The Right BalanceSeptember 29, 2015
At a very basic level, any museum professional tries to balance the audience’s right to access and the institution’s need to preserve the artwork. In this particular moment in which we find ourselves, I believe everyone has been concerned with looting (as it is going on in the Middle East, for example), and vandalism (as important artworks have become the background for selfies). So, when we affirm that the public has a right to culture, there seems to be the need to be more specific about who exactly “the public” is, and how far the “right” to culture must be extended.
I also think we must apply the same kind of discretion in regard to archives and estates. I have nothing but respect for folks who represent and take care of estates (whether an artist’s relative or anyone designated as the executor), and understand that some kind of control must be exerted. The issue of “financial exploitation” really does not concern me. I have always been granted access to the materials I needed for my research, and often times I have had the fees waived because of the nature of the project. But if I am doing an exhibition and I have a budget to pay for licenses and such, I have no problem with that, since books and catalogs generate some revenue, and they also help increase the value of works in private collections. What many see as a hurdle, I see merely as a protocol that needs to be followed.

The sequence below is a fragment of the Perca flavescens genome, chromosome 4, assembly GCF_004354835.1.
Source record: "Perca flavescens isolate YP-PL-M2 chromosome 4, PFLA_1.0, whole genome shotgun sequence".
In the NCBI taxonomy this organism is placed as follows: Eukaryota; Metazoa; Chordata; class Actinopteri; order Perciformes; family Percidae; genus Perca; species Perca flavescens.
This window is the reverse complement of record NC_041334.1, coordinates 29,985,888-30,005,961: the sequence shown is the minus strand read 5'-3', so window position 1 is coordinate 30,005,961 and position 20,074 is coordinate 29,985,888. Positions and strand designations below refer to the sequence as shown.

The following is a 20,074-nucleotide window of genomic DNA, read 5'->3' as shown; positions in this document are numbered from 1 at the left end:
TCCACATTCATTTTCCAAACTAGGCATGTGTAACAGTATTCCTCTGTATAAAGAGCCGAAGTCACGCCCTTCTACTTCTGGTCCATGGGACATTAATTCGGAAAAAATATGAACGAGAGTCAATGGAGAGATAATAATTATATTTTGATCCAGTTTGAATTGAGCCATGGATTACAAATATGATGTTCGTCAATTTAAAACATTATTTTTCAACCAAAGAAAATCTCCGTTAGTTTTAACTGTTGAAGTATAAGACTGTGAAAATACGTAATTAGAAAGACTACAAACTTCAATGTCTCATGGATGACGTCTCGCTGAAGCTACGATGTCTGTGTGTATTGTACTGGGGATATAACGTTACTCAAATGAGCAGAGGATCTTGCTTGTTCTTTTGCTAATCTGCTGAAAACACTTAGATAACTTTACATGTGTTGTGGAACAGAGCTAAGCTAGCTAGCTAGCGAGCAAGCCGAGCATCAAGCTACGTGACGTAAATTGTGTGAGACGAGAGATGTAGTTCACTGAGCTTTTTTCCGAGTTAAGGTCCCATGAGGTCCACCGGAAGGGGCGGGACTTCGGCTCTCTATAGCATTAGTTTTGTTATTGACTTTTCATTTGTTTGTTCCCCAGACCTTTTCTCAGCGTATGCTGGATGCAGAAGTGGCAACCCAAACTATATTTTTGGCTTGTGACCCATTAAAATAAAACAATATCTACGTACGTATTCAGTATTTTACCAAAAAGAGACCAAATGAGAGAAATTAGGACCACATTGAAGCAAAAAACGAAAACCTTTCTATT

The Goebbels example is of course loaded with associations to the Nazi era, and our response inevitably becomes emotionally compromised. So I don’t think it helps us understand all the stakes of the problem we are trying to address. I would bring up, for instance, cases in which the artist him/herself stipulated guidelines for how their work or archive should be handled. Alfred Hitchcock, for instance, withdrew a number of his later films from circulation because he felt that his contemporaries did not fully appreciate those films. On the extreme side, I think of writers like Mallarmé and Kafka, who specifically instructed that their papers be destroyed. Clearly there is quite a lot that we can glean from episodes such as these, especially in what concerns the artist’s right to control the reception of his/her work. But what strikes me the most is the way in which art (and poetry) manages to survive public mishandling or the author’s express wishes, and reappear fresh to new audiences in entirely new contexts. If you think about it, this process is very mysterious (for lack of a better word) and on a deeper level it eludes the market and any kind of legal oversight.